1 min read

Editor's blog Saturday 3 April 2010: Conservatives shoot selves in foot over credibility of independent NHS plan

So. Does this story about the Conservatives wanting NICE to approve more cancer drugs look to you as if this is a party who can credibly propose in their policy to allow an independent board to run the NHS?


Me neither.

The NHS has huge issues with its democratic deficit. There is no doubt that political meddling in the NHS has a long and inglorious history, such as Patricia Hewitt did over the Epsom / St Helier reconfiguration a few years back and Boy Wonder Burnhoid did more recently over "preferred provider".

This has led some to support the 'arms' length body' proposal for the NHS. Others have pointed out that an apparently QUANGO-cutting Conservative Party is proposing to create the world's biggest QUANGO.

I would simply suggest that the tax-based funding system (to which the Conservatives also claim commitment) means that ministers are intrinsically responsible for the money raised through taxation.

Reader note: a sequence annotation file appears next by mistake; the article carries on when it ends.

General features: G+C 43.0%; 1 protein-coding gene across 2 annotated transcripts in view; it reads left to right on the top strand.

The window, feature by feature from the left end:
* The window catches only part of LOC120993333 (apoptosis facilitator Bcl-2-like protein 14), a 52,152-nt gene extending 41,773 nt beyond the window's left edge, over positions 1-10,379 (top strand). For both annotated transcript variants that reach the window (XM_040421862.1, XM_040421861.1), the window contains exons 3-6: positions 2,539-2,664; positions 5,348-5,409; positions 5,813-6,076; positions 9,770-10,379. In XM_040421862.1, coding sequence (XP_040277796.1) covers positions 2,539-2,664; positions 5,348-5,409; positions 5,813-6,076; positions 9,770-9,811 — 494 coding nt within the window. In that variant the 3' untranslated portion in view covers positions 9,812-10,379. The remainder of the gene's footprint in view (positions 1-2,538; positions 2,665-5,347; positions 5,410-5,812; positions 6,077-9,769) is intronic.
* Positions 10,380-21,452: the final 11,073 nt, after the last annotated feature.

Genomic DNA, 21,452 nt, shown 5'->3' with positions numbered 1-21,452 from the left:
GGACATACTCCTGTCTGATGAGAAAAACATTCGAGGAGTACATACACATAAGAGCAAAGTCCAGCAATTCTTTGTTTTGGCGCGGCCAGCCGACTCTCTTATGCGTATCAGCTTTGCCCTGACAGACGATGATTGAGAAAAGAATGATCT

Latterly, the Conservatives have also strained their aspirant credibility in suggesting that the movement of care out of hospitals will be abandoned.

In the BBC News piece, the Conservatives also look a bit silly in calling for more of the patient access schemes that are already happening. And if you want me to choose between having decisions made by a minister (which to be quite fair, happened very blatantly with Herceptin) or a body whose entire remit is to balance the clinical-effectiveness of a drug with cost-effectiveness, I will choose the latter every time.

(The solution to the problem is of course to give NICE a budget for drugs. That would sharpen issues up NICEly. But then, that impacts on localism. Trade-offs, eh?)